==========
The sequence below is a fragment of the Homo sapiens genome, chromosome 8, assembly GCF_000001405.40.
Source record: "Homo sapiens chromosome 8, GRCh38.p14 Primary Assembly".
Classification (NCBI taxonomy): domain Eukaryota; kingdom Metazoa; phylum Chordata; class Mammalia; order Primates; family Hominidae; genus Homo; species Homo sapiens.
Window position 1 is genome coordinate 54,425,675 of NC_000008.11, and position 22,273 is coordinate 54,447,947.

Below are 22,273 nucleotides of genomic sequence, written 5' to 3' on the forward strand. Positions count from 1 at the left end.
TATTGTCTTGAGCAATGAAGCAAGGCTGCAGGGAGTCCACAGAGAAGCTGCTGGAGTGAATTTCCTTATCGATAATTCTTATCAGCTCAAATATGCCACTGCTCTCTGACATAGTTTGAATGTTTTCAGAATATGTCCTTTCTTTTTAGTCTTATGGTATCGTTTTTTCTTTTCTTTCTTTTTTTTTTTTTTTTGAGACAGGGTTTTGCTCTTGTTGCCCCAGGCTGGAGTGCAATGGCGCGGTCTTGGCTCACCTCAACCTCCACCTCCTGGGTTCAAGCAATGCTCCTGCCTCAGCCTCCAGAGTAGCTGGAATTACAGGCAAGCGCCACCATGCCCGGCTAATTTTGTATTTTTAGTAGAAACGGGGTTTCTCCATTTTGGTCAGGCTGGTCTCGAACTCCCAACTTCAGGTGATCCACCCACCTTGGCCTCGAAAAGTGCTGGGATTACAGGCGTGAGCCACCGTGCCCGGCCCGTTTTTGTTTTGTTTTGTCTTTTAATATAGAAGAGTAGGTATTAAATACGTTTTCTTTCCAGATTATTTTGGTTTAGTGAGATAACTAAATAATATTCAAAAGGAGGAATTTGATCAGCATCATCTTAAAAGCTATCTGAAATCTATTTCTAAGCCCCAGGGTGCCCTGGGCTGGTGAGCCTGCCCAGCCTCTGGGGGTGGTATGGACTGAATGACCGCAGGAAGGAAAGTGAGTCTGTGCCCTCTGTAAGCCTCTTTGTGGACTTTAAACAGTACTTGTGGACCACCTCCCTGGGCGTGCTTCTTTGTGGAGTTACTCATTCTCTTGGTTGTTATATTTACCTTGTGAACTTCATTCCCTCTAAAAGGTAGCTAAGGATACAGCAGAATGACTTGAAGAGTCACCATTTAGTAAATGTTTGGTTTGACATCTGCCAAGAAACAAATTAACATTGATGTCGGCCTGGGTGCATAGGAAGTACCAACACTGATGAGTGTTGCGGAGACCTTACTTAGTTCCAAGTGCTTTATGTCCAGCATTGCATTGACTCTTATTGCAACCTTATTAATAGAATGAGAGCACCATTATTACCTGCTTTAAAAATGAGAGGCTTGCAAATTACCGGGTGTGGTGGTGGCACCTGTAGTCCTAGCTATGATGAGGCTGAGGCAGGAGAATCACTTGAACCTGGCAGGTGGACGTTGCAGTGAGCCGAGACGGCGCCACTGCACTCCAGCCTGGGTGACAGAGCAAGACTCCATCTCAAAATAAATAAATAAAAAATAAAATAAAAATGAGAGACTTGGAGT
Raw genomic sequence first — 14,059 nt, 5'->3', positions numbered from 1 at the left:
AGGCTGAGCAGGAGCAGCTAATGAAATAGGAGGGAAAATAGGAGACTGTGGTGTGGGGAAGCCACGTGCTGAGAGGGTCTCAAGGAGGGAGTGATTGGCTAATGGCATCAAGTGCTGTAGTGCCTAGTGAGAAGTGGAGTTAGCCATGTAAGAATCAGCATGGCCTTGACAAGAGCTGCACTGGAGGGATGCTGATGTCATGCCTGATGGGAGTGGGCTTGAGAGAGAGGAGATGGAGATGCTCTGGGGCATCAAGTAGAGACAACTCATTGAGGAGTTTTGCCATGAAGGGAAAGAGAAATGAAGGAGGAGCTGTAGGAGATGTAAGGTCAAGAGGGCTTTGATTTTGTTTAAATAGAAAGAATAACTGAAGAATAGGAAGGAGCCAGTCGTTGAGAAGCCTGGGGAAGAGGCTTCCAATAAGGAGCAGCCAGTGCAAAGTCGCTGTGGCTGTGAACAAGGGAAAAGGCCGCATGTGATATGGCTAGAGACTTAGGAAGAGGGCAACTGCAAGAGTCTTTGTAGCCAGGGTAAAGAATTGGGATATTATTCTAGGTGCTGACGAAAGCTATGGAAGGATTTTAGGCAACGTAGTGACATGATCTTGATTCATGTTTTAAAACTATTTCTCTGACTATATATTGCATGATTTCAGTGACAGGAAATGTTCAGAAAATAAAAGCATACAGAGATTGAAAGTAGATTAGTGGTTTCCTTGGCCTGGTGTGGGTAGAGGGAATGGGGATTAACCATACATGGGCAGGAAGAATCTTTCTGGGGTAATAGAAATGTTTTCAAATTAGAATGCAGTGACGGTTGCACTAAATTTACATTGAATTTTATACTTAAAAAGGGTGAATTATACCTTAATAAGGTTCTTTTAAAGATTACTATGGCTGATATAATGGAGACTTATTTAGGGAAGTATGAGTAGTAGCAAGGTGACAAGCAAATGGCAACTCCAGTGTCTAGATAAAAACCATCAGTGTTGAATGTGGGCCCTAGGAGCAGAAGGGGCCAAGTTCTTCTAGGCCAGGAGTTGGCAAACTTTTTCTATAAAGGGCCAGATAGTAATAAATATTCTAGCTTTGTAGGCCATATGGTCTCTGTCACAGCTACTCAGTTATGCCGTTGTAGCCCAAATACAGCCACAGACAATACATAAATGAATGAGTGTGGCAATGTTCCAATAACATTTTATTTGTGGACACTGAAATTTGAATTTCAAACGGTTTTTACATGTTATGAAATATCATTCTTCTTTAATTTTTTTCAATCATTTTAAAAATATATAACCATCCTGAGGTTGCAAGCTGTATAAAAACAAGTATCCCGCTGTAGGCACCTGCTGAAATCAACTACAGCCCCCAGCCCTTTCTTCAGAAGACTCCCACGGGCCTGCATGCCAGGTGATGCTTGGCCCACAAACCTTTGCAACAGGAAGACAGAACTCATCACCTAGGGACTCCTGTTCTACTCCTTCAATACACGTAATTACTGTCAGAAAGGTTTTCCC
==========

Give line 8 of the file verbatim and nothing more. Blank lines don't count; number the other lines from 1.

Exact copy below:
AGGCTGAGCAGGAGCAGCTAATGAAATAGGAGGGAAAATAGGAGACTGTGGTGTGGGGAAGCCACGTGCTGAGAGGGTCTCAAGGAGGGAGTGATTGGCTAATGGCATCAAGTGCTGTAGTGCCTAGTGAGAAGTGGAGTTAGCCATGTAAGAATCAGCATGGCCTTGACAAGAGCTGCACTGGAGGGATGCTGATGTCATGCCTGATGGGAGTGGGCTTGAGAGAGAGGAGATGGAGATGCTCTGGGGCATCAAGTAGAGACAACTCATTGAGGAGTTTTGCCATGAAGGGAAAGAGAAATGAAGGAGGAGCTGTAGGAGATGTAAGGTCAAGAGGGCTTTGATTTTGTTTAAATAGAAAGAATAACTGAAGAATAGGAAGGAGCCAGTCGTTGAGAAGCCTGGGGAAGAGGCTTCCAATAAGGAGCAGCCAGTGCAAAGTCGCTGTGGCTGTGAACAAGGGAAAAGGCCGCATGTGATATGGCTAGAGACTTAGGAAGAGGGCAACTGCAAGAGTCTTTGTAGCCAGGGTAAAGAATTGGGATATTATTCTAGGTGCTGACGAAAGCTATGGAAGGATTTTAGGCAACGTAGTGACATGATCTTGATTCATGTTTTAAAACTATTTCTCTGACTATATATTGCATGATTTCAGTGACAGGAAATGTTCAGAAAATAAAAGCATACAGAGATTGAAAGTAGATTAGTGGTTTCCTTGGCCTGGTGTGGGTAGAGGGAATGGGGATTAACCATACATGGGCAGGAAGAATCTTTCTGGGGTAATAGAAATGTTTTCAAATTAGAATGCAGTGACGGTTGCACTAAATTTACATTGAATTTTATACTTAAAAAGGGTGAATTATACCTTAATAAGGTTCTTTTAAAGATTACTATGGCTGATATAATGGAGACTTATTTAGGGAAGTATGAGTAGTAGCAAGGTGACAAGCAAATGGCAACTCCAGTGTCTAGATAAAAACCATCAGTGTTGAATGTGGGCCCTAGGAGCAGAAGGGGCCAAGTTCTTCTAGGCCAGGAGTTGGCAAACTTTTTCTATAAAGGGCCAGATAGTAATAAATATTCTAGCTTTGTAGGCCATATGGTCTCTGTCACAGCTACTCAGTTATGCCGTTGTAGCCCAAATACAGCCACAGACAATACATAAATGAATGAGTGTGGCAATGTTCCAATAACATTTTATTTGTGGACACTGAAATTTGAATTTCAAACGGTTTTTACATGTTATGAAATATCATTCTTCTTTAATTTTTTTCAATCATTTTAAAAATATATAACCATCCTGAGGTTGCAAGCTGTATAAAAACAAGTATCCCGCTGTAGGCACCTGCTGAAATCAACTACAGCCCCCAGCCCTTTCTTCAGAAGACTCCCACGGGCCTGCATGCCAGGTGATGCTTGGCCCACAAACCTTTGCAACAGGAAGACAGAACTCATCACCTAGGGACTCCTGTTCTACTCCTTCAATACACGTAATTACTGTCAGAAAGGTTTTCCC